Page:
UD Energy Institute event addresses clean energy challenge
10:53 a.m., May 18, 2015–Termites strike terror into the hearts of homeowners, but they could provide a nonpolluting way to convert coal to methane if microbes from their gut can be sent below ground as tiny miners.
This novel concept was presented at the University of Delaware Energy Institute annual symposium at the Clayton Hall Conference Center on May 13. The event attracted more than 50 people from the energy community to address the clean energy challenge.
Addressing the grand challenge of sustainable, clean energy will require the input of not only top scientists and engineers but also behavioral, economic and policy experts, said Charlie Riordan, deputy provost for research and scholarship, in welcoming the group.
“One of the reasons energy and the environment are considered grand challenges is that by definition they’re almost intractable problems,” he said. “Rather than being deterred, however, we should be inspired to appreciate that making progress in these challenges will require addressing them in a very interdisciplinary way.”
Seed funding for innovative energy research
The “microbial miners” project, led by Prasad Dhurjati, professor of chemical and biomolecular engineering, is one of six proposals selected for funding under UDEI’s Innovative Energy Research Grants Program (IERGP), which was launched in 2014 to facilitate the preparation of large-scale, competitive research proposals. The inaugural IERGP projects were highlighted during the morning session of the symposium.
“Mining coal and burning it is what gives coal its bad reputation,” said Dhurjati in presenting the termite concept. “If we can convert coal to methane below ground, it can become a clean fuel source.”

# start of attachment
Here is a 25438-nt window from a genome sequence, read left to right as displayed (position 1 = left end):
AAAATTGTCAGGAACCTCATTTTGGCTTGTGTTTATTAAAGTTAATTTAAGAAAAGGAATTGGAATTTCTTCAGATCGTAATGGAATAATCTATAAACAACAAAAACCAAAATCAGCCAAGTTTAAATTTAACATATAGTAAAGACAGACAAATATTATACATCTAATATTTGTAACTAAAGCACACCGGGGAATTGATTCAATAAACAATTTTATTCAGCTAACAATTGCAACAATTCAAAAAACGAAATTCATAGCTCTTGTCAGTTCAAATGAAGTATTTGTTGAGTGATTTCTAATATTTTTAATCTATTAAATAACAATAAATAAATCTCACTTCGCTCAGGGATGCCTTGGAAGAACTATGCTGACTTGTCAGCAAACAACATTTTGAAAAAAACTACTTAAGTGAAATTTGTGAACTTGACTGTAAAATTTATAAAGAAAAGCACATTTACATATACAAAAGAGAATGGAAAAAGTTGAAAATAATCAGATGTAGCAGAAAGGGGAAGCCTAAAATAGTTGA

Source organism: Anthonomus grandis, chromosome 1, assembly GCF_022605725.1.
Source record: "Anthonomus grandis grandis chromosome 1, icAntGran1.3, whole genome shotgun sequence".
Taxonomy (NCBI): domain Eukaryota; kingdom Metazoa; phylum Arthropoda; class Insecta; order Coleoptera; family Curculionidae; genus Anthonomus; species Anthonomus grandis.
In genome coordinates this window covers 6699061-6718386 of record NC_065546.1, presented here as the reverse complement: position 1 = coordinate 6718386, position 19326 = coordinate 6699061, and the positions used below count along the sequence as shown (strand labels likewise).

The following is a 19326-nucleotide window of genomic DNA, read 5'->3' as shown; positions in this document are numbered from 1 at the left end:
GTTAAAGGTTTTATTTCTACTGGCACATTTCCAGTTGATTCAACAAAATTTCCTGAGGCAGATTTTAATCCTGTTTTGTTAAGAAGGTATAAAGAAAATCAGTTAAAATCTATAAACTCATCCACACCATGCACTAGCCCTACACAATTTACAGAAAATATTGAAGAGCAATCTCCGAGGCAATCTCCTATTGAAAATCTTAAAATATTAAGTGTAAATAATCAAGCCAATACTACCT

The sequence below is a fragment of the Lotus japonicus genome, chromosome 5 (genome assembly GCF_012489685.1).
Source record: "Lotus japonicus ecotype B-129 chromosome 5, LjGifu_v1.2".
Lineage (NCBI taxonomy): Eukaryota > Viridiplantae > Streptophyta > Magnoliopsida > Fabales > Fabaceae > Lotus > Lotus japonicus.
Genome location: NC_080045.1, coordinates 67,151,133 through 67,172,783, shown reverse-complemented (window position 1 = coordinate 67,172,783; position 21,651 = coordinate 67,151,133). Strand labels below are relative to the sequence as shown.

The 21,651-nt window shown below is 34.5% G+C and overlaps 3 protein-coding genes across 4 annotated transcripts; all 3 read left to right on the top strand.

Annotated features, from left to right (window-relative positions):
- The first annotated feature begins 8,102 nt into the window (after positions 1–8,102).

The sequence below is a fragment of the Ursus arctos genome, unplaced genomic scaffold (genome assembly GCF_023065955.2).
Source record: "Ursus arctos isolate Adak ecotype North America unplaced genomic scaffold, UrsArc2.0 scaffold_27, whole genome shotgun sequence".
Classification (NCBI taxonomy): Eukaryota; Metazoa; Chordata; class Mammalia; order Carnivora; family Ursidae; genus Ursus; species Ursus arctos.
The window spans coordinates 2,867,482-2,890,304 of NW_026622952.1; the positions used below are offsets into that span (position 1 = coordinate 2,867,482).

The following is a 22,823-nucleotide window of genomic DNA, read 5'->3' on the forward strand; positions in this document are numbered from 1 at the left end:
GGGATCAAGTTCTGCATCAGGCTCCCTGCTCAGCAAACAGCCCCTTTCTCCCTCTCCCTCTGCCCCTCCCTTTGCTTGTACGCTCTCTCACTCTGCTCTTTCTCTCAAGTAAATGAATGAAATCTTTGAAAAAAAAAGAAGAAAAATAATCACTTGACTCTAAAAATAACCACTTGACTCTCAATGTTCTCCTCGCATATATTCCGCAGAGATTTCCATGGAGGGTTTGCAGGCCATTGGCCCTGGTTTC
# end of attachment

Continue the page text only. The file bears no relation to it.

In another innovative energy project, a team of geological sciences researchers is exploring the feasibility of transforming oil rigs to geothermal power systems. “The oil infrastructure may provide a pathway to reduce the capital costs of developing offshore marine geothermal power systems,” said associate professor John Madsen.
The other four IERGP projects are:
- Electrochemical activation of methane for liquid fuel production (Yushan Yan, chemical and biomolecular energy);
- Redox reactions in flow batteries, which offer improvements in energy storage and rechargeability over other types of batteries (Dion Vlachos, Catalysis Center for Energy Innovation);
- Shear-induced crystallization of semi-conducting polymers for solar devices (Michael Mackay, materials science and engineering); and
- Ionic liquid interfaces, an area that has potential applications in a variety of energy applications including carbon capture and sequester (John Newberg, chemistry and biochemistry).
Neeloo Bhatti-McAndrew, associate director of UDEI, encouraged researchers to apply for the second round of funding under IERGP. Proposals are due June 15 and project start date is Sept. 1.